Best ruby web framework?

As my subject line says the question is about ruby web framework

Which is the best ruby web framework?
Is it good in performance and speed to use ruby without any framework
(running on Apache) ?

2010/9/15 Mohammed R. [email protected]:

As my subject line says the question is about ruby web framework

Which is the best ruby web framework?

The most popular is Rails certainly.
But I use Sinatra (a light framework) for the project.

Is it good in performance and speed to use ruby without any framework
(running on Apache) ?

Do you mean running ruby with CGI?
For performance CGI is not that good.

Regards.

On Wed, Sep 15, 2010 at 2:32 PM, Young W. [email protected] wrote:

2010/9/15 Mohammed R. [email protected]:

As my subject line says the question is about ruby web framework

Which is the best ruby web framework?

The most popular is Rails certainly.
But I use Sinatra (a light framework) for the project.

which is the best in terms of performance and speed

Is it good in performance and speed to use ruby without any framework
(running on Apache) ?

Do you mean running ruby with CGI?
For performance CGI is not that good.

running Ruby script using apache like php.
putting the source in /var/www
and calling like http://localhost/test.rb

I think your best bet us to go with rails 3 and ruby 1.9.2.

Sent from my iPhone

Mohammed R. wrote:

running Ruby script using apache like php.
putting the source in /var/www
and calling like http://localhost/test.rb

mod_ruby does exist but please don’t use it - very few people use it and
it hasn’t been developed in about 2 years.

Either use Phusion Passenger, or use a Ruby webserver like mongrel, thin
or unicorn (which if you want to combine with Apache, you’d simply proxy
to it using mod_proxy)

Mohammed R. wrote:

As my subject line says the question is about ruby web framework

Which is the best ruby web framework?

The “best” framework depends on what your requirements are. If there
were one “best”, the others would already have died :slight_smile:

Is it good in performance and speed to use ruby without any framework
(running on Apache) ?

Yes.

Your best option is to use Apache with Phusion Passenger (mod_rails).
This lets you write applications using the Rack API directly.

Using the raw Rack API, you just implement one method (‘call’) which is
invoked for each incoming request, and you return an array containing
the status, headers and body. See:

http://www.modrails.com/documentation/Users%20guide.html#_tutorial_example_writing_and_deploying_a_hello_world_rack_application

This is a good solution; mod_rails manages your processes, and can spawn
extra instances for load-sharing.

Your other main option is fastcgi, but this is falling out of use.

Note that “performance and speed” is rarely the number one goal of
application development - usually it’s something like time to market,
which gives you a real business benefit. That’s the main reason for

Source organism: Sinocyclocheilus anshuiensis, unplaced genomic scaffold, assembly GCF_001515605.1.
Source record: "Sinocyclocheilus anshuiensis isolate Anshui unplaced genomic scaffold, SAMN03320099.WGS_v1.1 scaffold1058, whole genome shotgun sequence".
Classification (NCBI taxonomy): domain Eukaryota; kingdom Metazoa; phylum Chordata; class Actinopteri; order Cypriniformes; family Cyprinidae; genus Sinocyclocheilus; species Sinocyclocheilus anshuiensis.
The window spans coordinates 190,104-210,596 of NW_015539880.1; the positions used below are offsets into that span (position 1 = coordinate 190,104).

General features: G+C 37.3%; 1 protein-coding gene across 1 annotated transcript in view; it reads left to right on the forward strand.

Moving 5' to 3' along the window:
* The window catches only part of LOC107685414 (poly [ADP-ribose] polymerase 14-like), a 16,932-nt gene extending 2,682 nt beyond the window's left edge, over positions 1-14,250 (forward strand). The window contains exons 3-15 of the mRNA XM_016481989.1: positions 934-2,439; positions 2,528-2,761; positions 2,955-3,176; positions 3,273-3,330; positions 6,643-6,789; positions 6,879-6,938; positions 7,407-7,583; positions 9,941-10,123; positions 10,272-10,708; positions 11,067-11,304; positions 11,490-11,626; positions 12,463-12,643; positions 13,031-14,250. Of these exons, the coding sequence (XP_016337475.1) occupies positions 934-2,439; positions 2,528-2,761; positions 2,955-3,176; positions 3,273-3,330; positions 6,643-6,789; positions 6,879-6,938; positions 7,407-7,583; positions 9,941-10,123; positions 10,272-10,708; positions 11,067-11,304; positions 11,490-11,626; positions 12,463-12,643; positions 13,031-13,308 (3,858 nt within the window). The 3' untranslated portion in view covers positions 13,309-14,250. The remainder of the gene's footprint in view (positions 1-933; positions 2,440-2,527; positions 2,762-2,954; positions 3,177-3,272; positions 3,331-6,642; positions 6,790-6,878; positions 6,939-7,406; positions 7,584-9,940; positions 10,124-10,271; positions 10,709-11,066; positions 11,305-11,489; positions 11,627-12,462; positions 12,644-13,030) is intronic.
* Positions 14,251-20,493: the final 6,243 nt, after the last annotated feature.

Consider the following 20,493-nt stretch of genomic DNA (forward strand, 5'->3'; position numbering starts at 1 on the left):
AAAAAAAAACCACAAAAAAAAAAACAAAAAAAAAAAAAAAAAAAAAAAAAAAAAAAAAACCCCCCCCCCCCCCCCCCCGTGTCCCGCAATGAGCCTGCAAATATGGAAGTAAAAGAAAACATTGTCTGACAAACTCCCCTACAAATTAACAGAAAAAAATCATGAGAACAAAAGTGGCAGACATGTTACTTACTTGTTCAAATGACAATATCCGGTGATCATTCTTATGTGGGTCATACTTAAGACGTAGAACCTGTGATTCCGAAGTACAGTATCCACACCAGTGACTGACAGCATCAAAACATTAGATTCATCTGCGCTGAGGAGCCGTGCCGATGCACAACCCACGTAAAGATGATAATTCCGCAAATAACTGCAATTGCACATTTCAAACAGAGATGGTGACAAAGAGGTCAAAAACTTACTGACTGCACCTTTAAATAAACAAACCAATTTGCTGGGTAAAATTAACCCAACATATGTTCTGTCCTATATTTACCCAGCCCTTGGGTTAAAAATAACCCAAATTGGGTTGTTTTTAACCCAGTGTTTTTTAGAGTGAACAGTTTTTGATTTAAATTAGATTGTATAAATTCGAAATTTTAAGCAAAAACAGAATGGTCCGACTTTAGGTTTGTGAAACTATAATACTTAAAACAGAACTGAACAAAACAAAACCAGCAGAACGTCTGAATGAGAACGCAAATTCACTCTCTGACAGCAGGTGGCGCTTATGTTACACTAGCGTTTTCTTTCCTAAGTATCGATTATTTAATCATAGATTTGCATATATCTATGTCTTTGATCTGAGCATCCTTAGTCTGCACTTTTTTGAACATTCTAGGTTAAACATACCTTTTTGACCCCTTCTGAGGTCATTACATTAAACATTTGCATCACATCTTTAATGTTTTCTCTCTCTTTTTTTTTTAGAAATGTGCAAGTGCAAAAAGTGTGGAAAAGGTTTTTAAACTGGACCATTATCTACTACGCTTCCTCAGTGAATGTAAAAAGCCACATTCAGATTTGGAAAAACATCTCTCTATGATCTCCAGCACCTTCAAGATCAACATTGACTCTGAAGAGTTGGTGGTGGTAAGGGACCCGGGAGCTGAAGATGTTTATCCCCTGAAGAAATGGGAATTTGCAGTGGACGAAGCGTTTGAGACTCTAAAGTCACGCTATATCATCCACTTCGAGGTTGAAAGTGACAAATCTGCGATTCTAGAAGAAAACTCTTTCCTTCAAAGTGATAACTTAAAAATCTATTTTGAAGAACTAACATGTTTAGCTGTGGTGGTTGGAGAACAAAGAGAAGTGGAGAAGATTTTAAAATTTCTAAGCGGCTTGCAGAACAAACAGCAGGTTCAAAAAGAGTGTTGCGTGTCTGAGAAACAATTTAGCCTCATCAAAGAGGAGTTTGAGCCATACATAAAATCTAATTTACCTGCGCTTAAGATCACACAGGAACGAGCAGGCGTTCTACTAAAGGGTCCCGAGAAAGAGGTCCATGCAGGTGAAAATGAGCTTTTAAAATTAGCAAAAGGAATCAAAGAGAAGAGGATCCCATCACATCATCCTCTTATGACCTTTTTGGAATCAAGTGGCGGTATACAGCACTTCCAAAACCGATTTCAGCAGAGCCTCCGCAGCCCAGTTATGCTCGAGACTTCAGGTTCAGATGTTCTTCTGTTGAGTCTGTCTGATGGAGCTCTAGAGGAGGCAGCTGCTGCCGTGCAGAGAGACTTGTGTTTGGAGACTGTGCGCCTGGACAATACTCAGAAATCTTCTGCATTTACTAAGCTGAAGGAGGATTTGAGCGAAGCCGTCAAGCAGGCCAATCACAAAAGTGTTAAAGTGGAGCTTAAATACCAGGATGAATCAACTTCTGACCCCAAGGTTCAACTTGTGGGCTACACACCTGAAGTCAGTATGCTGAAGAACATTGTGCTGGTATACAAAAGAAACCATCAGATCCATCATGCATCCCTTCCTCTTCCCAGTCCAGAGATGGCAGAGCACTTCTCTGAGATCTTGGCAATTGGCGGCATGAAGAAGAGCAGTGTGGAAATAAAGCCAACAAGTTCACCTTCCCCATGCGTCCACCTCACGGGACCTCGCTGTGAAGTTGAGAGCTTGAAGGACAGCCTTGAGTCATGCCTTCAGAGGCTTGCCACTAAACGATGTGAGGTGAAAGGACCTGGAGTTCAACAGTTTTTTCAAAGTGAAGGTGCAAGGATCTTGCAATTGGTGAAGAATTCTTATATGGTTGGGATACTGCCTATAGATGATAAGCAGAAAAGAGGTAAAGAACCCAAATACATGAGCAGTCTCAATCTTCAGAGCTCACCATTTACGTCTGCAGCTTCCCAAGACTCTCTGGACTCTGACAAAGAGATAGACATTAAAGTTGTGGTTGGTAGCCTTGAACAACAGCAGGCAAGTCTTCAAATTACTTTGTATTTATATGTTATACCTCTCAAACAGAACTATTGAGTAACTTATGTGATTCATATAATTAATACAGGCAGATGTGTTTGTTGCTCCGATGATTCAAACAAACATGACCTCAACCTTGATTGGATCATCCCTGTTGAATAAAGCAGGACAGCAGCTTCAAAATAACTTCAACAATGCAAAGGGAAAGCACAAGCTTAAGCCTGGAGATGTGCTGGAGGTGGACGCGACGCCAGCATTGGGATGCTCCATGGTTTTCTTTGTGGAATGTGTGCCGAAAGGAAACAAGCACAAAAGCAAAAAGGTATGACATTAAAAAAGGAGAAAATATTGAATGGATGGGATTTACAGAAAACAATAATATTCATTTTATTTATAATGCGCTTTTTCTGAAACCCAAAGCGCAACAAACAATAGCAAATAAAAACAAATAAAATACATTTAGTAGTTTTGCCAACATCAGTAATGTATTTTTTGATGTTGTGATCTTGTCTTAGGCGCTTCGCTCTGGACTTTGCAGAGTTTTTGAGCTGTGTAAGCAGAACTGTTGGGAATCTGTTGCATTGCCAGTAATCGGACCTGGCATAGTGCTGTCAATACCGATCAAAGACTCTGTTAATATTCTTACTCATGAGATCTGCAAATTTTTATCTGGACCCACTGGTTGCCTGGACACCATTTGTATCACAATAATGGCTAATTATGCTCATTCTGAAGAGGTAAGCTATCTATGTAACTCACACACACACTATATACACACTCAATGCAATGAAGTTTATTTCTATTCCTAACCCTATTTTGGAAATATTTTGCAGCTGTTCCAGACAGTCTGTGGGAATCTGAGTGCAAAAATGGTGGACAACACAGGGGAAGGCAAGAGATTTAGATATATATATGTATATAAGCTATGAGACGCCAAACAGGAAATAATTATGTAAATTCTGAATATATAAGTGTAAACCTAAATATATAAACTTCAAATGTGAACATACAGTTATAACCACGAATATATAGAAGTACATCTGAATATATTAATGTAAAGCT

using a framework like Sinatra or Rails.

But both of these sit on top of Rack, so you can combine them with raw
Rack code for the one or two actions which demand the fastest possible
response rate.

So I’d suggest: write your application first, using whichever tool lets
you develop it quickest, and then profile it and optimise where
required.

B.

On Wed, Sep 15, 2010 at 1:12 PM, Mohammed R.
[email protected] wrote:

As my subject line says the question is about ruby web framework

Which is the best ruby web framework?
Is it good in performance and speed to use ruby without any framework
(running on Apache) ?

If you’re specifically interested in apache integration, someone
posted http://www.linterra.org/rsp/ recently. Not used it but it looks
interesting.

martin

running Ruby script using apache like php.
putting the source in /var/www
and calling likehttp://localhost/test.rb

and if you become popular, you will need to cache as much generated
HTML as possible, and serve as many files directly from the hard drive
as possible, so you will need all the caching, routing, and
redirecting systems that are built into real LAMP stacks, such as RoR

RoR also features an industry-leading community, documentation, free
and paid support, and thousands of plugins…

If you like Apache (and Debian/Ubuntu), you might like rsp. I have spent
years with Apache and love it. RSP is kind of a glorified Apache module
for
Ruby with a small framework on top. It’s pretty simple. But that’s what
I
like. You can use it in the context of a raw CGI (though it will run
more
efficiently than CGI), embedded Ruby (like PHP), and within a simple MVC
context. The downside is that I have developed exclusively for
Debian/Ubuntu, which is what I use every day, so it’s geared for that
environment. It will compile/run on other distros and BSD. But I’ve not
had
the time to package it for them. And it’s written for Ruby 1.9.x.
Everything’s in the documentation. I’ve worked really hard on keeping it
up
to date.

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